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dc.contributorWichita State University. Department of Communication Sciences and Disordersen_US
dc.contributor.authorTrautman, Lisa Scotten_US
dc.contributor.authorHealey, E. Charlesen_US
dc.contributor.authorNorris, Janet A.en_US
dc.date.accessioned2012-02-29T18:34:32Z
dc.date.available2012-02-29T18:34:32Z
dc.date.issued2001-06en_US
dc.identifier11407561en_US
dc.identifier9705610en_US
dc.identifier.citationJournal of speech, language, and hearing research : JSLHR. 2001 Jun; 44(3): 564-76.en_US
dc.identifier.issn1092-4388en_US
dc.identifier.urihttp://dx.doi.org/10.1044/1092-4388(2001/044)en_US
dc.identifier.urihttp://hdl.handle.net/10057/4679
dc.descriptionClick on the DOI link below to access the article (may not be free).en_US
dc.description.abstractThis study investigated the effects of contextualization on fluency in 12 school-age children who stutter (CWS), 11 children with language impairment (CLI), and 12 children with normally developing fluency skills (CNF). Participants in the study were between the ages of 8 and 12 years and were matched for age and sex. Four discourse samples were elicited by asking participants to (a) generate two scripts related to cooking and (b) retell two stories. Having objects or pictures immediately available contextualized a cooking task and a retelling task; another set of cooking and retelling tasks were decontextualized. Moments of disfluency were identified and coded for three primary categories of disfluency: stuttering-type, normal-type, and mazing. For CWS, a significant reduction in frequency of stuttering was noted in the contextualized script generation, and mazing occurred at a significantly higher frequency than did stuttering-type or normal-type disfluencies across the four tasks. For all three groups, both decontextualized conditions produced greater frequencies of normal-type disfluency and mazing. In addition, narrative retelling tasks yielded higher frequencies of disfluency than did the two cooking scripts.en_US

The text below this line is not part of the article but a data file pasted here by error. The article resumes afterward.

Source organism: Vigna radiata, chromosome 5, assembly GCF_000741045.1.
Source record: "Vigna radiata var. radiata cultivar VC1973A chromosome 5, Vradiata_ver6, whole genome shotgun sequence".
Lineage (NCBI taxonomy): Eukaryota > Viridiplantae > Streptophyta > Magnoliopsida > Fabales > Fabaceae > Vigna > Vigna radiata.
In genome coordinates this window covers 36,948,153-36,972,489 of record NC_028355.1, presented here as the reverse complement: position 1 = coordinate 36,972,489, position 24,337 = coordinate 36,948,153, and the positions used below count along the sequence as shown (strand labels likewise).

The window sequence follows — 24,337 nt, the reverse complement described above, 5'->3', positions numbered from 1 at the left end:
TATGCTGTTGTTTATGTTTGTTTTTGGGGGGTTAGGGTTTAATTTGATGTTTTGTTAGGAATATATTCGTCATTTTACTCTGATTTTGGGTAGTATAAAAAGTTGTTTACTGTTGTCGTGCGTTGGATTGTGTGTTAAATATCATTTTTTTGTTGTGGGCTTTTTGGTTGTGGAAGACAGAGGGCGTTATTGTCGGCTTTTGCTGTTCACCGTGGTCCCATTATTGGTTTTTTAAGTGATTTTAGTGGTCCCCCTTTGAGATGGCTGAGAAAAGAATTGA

dc.format.extent564-76en_US
dc.language.isoengen_US
dc.publisherAmerican Speech - Language - Hearing Associationen_US
dc.relation.ispartofseriesJournal of Speech, Language, and Hearing Research : JSLHRen_US
dc.relation.ispartofseriesJ. Speech Lang. Hear. Res.en_US
dc.sourceNLMen_US
dc.subjectComparative Studyen_US
dc.subjectResearch Support, Non-U.S. Gov'ten_US
dc.subject.meshChilden_US
dc.subject.meshChild Languageen_US
dc.subject.meshFemaleen_US
dc.subject.meshHumansen_US
dc.subject.meshLanguage Disorders/diagnosisen_US
dc.subject.meshLanguage Testsen_US
dc.subject.meshMaleen_US
dc.subject.meshSemanticsen_US
dc.subject.meshSeverity of Illness Indexen_US
dc.subject.meshVerbal Behavioren_US
dc.titleThe effects of contextualization on fluency in three groups of childrenen_US
dc.typeArticleen_US
dc.coverage.spacialUnited Statesen_US
dc.description.versionpeer revieweden_US
dc.rights.holderCopyright © 2001 American Speech-Language-Hearing Associationen_US


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